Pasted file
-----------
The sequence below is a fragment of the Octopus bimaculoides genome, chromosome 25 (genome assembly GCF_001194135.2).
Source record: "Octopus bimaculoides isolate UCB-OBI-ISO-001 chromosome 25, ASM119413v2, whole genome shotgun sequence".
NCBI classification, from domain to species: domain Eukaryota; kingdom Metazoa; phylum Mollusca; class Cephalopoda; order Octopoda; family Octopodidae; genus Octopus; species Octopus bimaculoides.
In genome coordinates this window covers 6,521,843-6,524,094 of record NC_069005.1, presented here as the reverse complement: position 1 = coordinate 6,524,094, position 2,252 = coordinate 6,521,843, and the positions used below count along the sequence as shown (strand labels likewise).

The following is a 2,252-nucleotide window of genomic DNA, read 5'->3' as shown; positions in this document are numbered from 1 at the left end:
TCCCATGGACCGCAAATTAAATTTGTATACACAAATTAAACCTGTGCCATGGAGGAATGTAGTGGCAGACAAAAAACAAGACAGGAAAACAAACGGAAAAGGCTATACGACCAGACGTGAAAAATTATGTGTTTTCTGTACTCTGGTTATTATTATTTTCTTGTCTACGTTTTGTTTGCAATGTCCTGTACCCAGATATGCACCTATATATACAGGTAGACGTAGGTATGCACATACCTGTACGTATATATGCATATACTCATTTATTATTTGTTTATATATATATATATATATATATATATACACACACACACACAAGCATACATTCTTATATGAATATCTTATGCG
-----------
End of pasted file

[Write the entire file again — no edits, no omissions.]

The sequence below is a fragment of the Octopus bimaculoides genome, chromosome 25 (genome assembly GCF_001194135.2).
Source record: "Octopus bimaculoides isolate UCB-OBI-ISO-001 chromosome 25, ASM119413v2, whole genome shotgun sequence".
NCBI classification, from domain to species: domain Eukaryota; kingdom Metazoa; phylum Mollusca; class Cephalopoda; order Octopoda; family Octopodidae; genus Octopus; species Octopus bimaculoides.
In genome coordinates this window covers 6,521,843-6,524,094 of record NC_069005.1, presented here as the reverse complement: position 1 = coordinate 6,524,094, position 2,252 = coordinate 6,521,843, and the positions used below count along the sequence as shown (strand labels likewise).

The following is a 2,252-nucleotide window of genomic DNA, read 5'->3' as shown; positions in this document are numbered from 1 at the left end:
TCCCATGGACCGCAAATTAAATTTGTATACACAAATTAAACCTGTGCCATGGAGGAATGTAGTGGCAGACAAAAAACAAGACAGGAAAACAAACGGAAAAGGCTATACGACCAGACGTGAAAAATTATGTGTTTTCTGTACTCTGGTTATTATTATTTTCTTGTCTACGTTTTGTTTGCAATGTCCTGTACCCAGATATGCACCTATATATACAGGTAGACGTAGGTATGCACATACCTGTACGTATATATGCATATACTCATTTATTATTTGTTTATATATATATATATATATATATATATACACACACACACACAAGCATACATTCTTATATGAATATCTTATGCG